For several years now American bus conversion company, Parliament has been working on an all electric powered bus conversion. Parliament is based in Fl and has been in the business of converting Prevost buses into MH’s. Yeah I know that is a little too rich for most people’s wallets, and a lot too rich for mine, but as in the past the newest technology starts in the high-end coaches and works it’s way into the more affordable coaches and then to the entire lineup, across the board. I just thought it was worth mentioning. For several years they have been mostly remodeling and updating coaches. I’m assuming that was so they could focus on the new technology. If you are interested here is a link to a short video:

Bluebird Bob
1 year ago
Reply to  Rory Roberts

Parliament is out of business

Mike Sokol (@mike)
1 year ago

Perhaps I’ve mentioned this previously, but last year I did the sound for a plant-wide employee meeting at one of the world’s largest heavy truck manufacturers. This was for the engine and drive train division that builds hundreds of huge diesel engines and transmissions every day. And the president of the company told his workers that he saw all-electric semi-trucks were coming in the near future. The previous year they only had one design engineer working on the idea of an electric semi-truck. But they had just hired 200 new design engineers to develop an all-electric engine and power train for their large diesel trucks. And when the crowd asked why, the president of the company simply said “Elon Musk”. He said that up until the latest version of Elon’s electric vehicles they had all assumed that electric semi-trucks would be 20 years in the future. Now they thought that in 3 to 5 years production electric trucks could be a reality. So the large diesel truck manufacturers are paying attention to this. Of course, once the batteries, charging stations and electric motors are available for semi-trucks, then RVs won’t be far behind. RVers by themselves will never be a large enough market to drive this technology, but semi-trucks will be a huge market when it happens. So it’s going to get really interesting in the next few years. I can’t wait.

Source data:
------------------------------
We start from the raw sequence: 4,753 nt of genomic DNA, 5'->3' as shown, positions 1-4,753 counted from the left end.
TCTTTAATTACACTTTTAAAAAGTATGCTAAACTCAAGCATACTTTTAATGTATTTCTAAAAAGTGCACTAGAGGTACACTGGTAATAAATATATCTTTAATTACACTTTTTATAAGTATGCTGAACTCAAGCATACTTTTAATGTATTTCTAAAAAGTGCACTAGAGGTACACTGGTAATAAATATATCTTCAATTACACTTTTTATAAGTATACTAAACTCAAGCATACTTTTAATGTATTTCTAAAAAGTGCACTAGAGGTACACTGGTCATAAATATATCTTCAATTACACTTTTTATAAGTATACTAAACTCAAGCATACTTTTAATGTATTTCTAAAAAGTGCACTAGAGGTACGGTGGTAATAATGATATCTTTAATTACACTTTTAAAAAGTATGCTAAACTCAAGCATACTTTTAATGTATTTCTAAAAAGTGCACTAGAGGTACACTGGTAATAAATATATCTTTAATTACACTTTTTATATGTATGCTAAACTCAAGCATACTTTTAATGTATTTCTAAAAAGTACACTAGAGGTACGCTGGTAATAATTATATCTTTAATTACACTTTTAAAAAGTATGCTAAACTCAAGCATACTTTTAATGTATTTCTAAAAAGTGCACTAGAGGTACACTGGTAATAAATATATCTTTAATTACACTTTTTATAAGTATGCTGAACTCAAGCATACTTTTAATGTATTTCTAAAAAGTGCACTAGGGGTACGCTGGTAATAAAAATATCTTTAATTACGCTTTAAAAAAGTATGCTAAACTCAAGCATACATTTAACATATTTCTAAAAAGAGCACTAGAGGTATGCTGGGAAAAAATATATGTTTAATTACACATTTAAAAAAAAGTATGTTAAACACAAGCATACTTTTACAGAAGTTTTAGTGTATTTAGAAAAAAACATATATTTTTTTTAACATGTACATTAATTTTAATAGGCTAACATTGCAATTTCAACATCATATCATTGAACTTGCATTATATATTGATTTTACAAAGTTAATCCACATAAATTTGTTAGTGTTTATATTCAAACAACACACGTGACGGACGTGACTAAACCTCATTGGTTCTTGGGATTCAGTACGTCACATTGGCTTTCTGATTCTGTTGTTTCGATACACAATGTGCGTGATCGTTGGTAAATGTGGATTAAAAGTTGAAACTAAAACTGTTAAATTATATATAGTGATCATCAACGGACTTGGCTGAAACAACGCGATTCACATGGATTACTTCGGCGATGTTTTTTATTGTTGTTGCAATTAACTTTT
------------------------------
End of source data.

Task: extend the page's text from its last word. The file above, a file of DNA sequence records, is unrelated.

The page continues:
1 year ago
Reply to  Mike Sokol

Rivian and Tesla are on track to produce a pickup capable of towing a medium sized RV in the near future but recharging in rural areas currently would be challenging to near impossible. I have been questioning the feasibility of having a 5th wheel or tow behind that would have enough solar capacity to recharge the vehicle if I decided to boondock for several days. There is no way to answer this question without knowing the variables involved but putting it out for “food for thought”.

Captn John
1 year ago

It does not look much larger than a van, how about pulling a toad? Maybe they will be acceptable for my great grandchildren….. they still have decades of work on the technology to do.

1 year ago

This is similar to the proposed Propane vehicles that happened several years ago. There is only a small handful of Propane service stations around the country. The Infrastructure is just not there for Electric Charging stations, plus it does not say how much replacement batteries would cost WHEN they have to be replaced, and they will have to be replaced! The cost of batteries would be in the thousands.

Creating an Electric vehicle in Germany could work for that country, since Germany is NOT that large and it would be feasible to have charging stations around the country. But, in the USA not feasible, unless you tow a generator with you. RV Parks ARE NOT going to invest in special setups for Electric Vehicles. Allot of RV parks in the US don’t even keep up their current pedestals!

I would definitely pass on a vehicle like this, until the US infrastructure can accommodate these vehicles.

1 year ago

An electric propulsion RV coupled with a steady-running generator could be a winner… diesel-electric is far more efficient than direct drive. It’s unlikely you’d want to carry a generator big enough to propel yourself continuously, but even a 4KW (large enough for AC offgrid when you stop) could extend the range to reasonably useful if you’re not a 600mi/day type.

Making the wild guess that 22KW is 1C (1 hour charging) and 50KW is 2C, the 120mi range RV uses about 11KW/hr… an 8KW genny might get you 6-7 hours driving at 3KW deficit/hr). Of course, this is ALL wild guessing without actual capacity/usage data.

Bob p
1 year ago

Once Elon Musk installs free super charging stations every 100 meters this will be an excellent idea, you drive 124 miles, plug in prepare a meal, get 8 hrs sleep unplug and you’re off and running for another 124 miles, sounds like a plan to me. Lol

Tommy Molnar
1 year ago
Reply to  Bob p

Elon Musk’s ‘free’ charging stations are already a thing of the past. Even Tesla buyers only get a token amount of gratuitous charging now.

Of course, I’m going to assume Bob P was “tongue-in-cheeking” this comment. I like the “plan” too . . . . 🙂